Make a pen balance on its point and spin – using the power of magnetism! This is a fun science experiment for kids.
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Magnets are just so fascinating! Playing and exploring with some fairly strong magnets is fun in itself. The middle two boys and I are studying magnetism in their science book right now (Exploring Creation with Chemistry and Physics), and I found this project on Pinterest and decided that we needed to try it! I had planned to just link to the instructions I found, but as it turns out there are some tips that you need to know to get this to work.
We found this project on arvindguptatoys.com. It’s a brilliant idea!
Recommended Age: This would be a great science demonstration for kids age 5+. Kids age 10+ (or so) would be able to set it up themselves and experiment with the variables involved in the design. Spinning the pen requires some coordination to keep from knocking it over.
Here is what you need to create a spinning pen structure:
- A square of corrugated cardboard
- 3 small dowel rods – we used 3/16″ dowels
- Cereal box cardboard
- Four ring magnets (Or here’s a more colorful option)
- Modeling clay
- A pen
- A coin
- Hot glue gun
Step 1: Cut out a ring from the cereal box cardboard. We traced a large cup and then a smaller cup inside that one to get nice exact circle.
Step 2: Arrange three ring magnets so that they repel each other. We did this by placing the magnets on the table and sliding them toward each other. Make sure that each magnet repels the others.
Then hot glue the magnets to the cardboard ring (or attach them with a little modeling clay). Use something sharp (adult job!) to poke a hole through the cardboard in the middle of each ring. This will allow the dowels to slide through. You want the dowels to fit snugly, though, so that the ring won’t slide down.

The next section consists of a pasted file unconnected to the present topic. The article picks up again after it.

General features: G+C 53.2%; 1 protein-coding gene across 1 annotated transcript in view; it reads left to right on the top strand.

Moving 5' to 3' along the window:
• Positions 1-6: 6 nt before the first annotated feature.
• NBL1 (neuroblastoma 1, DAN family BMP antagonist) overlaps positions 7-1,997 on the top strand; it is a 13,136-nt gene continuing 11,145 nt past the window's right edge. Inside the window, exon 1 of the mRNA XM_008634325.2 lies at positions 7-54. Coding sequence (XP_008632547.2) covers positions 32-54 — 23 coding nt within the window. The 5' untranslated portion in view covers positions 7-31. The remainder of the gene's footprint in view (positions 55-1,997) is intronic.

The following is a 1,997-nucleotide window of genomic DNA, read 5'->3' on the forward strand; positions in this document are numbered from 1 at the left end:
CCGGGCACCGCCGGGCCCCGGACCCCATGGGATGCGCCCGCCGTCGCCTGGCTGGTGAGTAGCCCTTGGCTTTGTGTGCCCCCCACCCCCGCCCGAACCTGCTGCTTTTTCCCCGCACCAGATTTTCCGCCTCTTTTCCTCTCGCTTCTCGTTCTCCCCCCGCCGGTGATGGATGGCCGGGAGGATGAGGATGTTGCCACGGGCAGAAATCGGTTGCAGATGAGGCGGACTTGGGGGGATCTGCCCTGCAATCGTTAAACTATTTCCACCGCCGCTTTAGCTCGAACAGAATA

Step 3: Attach the dowels to the cardboard square with modeling clay. Slide the cardboard ring over the dowels. Then use some clay to attach the fourth ring magnet to the pen. This magnet should be positioned so that it is attracted to the other magnets.
The pen should balance in the center of the ring. Make sure the magnets are positioned so that each magnet is an equal distance from the pen – you want them all to pull equally. Once it’s balanced, give it a spin. It will spin for a long time!
Getting our magnet contraption to work was not quite as simple as it looked on arvindguptatoys.com. Their instructions show all of the magnets at the same height, including the magnet on the pen. When we did that, this is what happened:
We fiddled and fiddled with it. We tried flipping over the ring magnet on the pen. Nothing worked! As a blogger, though, I know that people rarely post things online that just don’t work. It’s not worth the time (or the reputation) to write about bad ideas. So we kept at it! Finally we tried adjusting the height on the cardboard ring so that the magnet on the pen was elevated above the other magnets. It worked! It’s quite possible that the particular magnets you use make a difference. Based on a quick google search, it looks like some ring magnets have the poles on the top and bottom and others have one pole on each side (like cutting a donut in half). Ours seem to be the top and bottom type. If you can’t get it to work with a difference in height, try putting all the magnets at the same height.
Now let’s talk about what the pen is spinning on. The post recommended using a coin. We tried a nickel, and it didn’t work very well because the face of the current nickel is not very even and the pen slid to one side. So then we tried just using a cardboard circle. This worked pretty well, but the pen didn’t spin as long as we thought it should. I wondered if the amount of friction between the point of the pen and the cardboard vs. a coin was enough to make a difference, so we tried again with a penny (tails side up). This worked very, very well! So I would recommend using a penny, tails side up.
Make it an experiment! Don’t tell the kids ahead of time what will happen, and have them time how long the pen spins on cardboard and then on a coin.
We used bush trimmers to cut off the excess dowel rod. Aidan insisted that the long ends were in the way!
Once our pen was spinning pretty well, we decided to try adding a pinwheel on top as the post suggested.
We held a small portable fan over the pinwheel, and it spun like crazy!
Want to see our spinning pen contraption in action?
Have fun experimenting!